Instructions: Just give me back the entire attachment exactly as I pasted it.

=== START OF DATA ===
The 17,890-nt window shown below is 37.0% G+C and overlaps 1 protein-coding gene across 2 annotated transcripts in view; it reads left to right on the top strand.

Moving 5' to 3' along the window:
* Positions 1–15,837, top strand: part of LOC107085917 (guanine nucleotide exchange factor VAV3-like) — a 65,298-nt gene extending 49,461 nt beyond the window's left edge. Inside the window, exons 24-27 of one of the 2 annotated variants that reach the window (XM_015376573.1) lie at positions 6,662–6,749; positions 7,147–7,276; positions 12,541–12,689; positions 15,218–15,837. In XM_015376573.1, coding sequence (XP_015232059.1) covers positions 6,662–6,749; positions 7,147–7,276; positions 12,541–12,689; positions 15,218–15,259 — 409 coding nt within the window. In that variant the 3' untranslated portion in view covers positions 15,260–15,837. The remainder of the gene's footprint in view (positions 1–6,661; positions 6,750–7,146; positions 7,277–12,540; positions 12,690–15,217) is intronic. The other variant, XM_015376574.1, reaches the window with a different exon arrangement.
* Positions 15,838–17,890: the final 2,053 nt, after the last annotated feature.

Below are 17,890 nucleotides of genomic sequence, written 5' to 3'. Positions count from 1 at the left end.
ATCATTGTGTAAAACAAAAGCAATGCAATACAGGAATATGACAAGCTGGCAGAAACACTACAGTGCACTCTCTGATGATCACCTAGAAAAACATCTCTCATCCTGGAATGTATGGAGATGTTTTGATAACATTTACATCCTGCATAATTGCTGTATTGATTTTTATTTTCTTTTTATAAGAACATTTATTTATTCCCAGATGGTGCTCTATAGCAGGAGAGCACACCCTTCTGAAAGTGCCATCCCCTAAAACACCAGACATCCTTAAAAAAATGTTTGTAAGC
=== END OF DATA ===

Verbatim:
The 17,890-nt window shown below is 37.0% G+C and overlaps 1 protein-coding gene across 2 annotated transcripts in view; it reads left to right on the top strand.

Moving 5' to 3' along the window:
* Positions 1–15,837, top strand: part of LOC107085917 (guanine nucleotide exchange factor VAV3-like) — a 65,298-nt gene extending 49,461 nt beyond the window's left edge. Inside the window, exons 24-27 of one of the 2 annotated variants that reach the window (XM_015376573.1) lie at positions 6,662–6,749; positions 7,147–7,276; positions 12,541–12,689; positions 15,218–15,837. In XM_015376573.1, coding sequence (XP_015232059.1) covers positions 6,662–6,749; positions 7,147–7,276; positions 12,541–12,689; positions 15,218–15,259 — 409 coding nt within the window. In that variant the 3' untranslated portion in view covers positions 15,260–15,837. The remainder of the gene's footprint in view (positions 1–6,661; positions 6,750–7,146; positions 7,277–12,540; positions 12,690–15,217) is intronic. The other variant, XM_015376574.1, reaches the window with a different exon arrangement.
* Positions 15,838–17,890: the final 2,053 nt, after the last annotated feature.

Below are 17,890 nucleotides of genomic sequence, written 5' to 3'. Positions count from 1 at the left end.
ATCATTGTGTAAAACAAAAGCAATGCAATACAGGAATATGACAAGCTGGCAGAAACACTACAGTGCACTCTCTGATGATCACCTAGAAAAACATCTCTCATCCTGGAATGTATGGAGATGTTTTGATAACATTTACATCCTGCATAATTGCTGTATTGATTTTTATTTTCTTTTTATAAGAACATTTATTTATTCCCAGATGGTGCTCTATAGCAGGAGAGCACACCCTTCTGAAAGTGCCATCCCCTAAAACACCAGACATCCTTAAAAAAATGTTTGTAAGC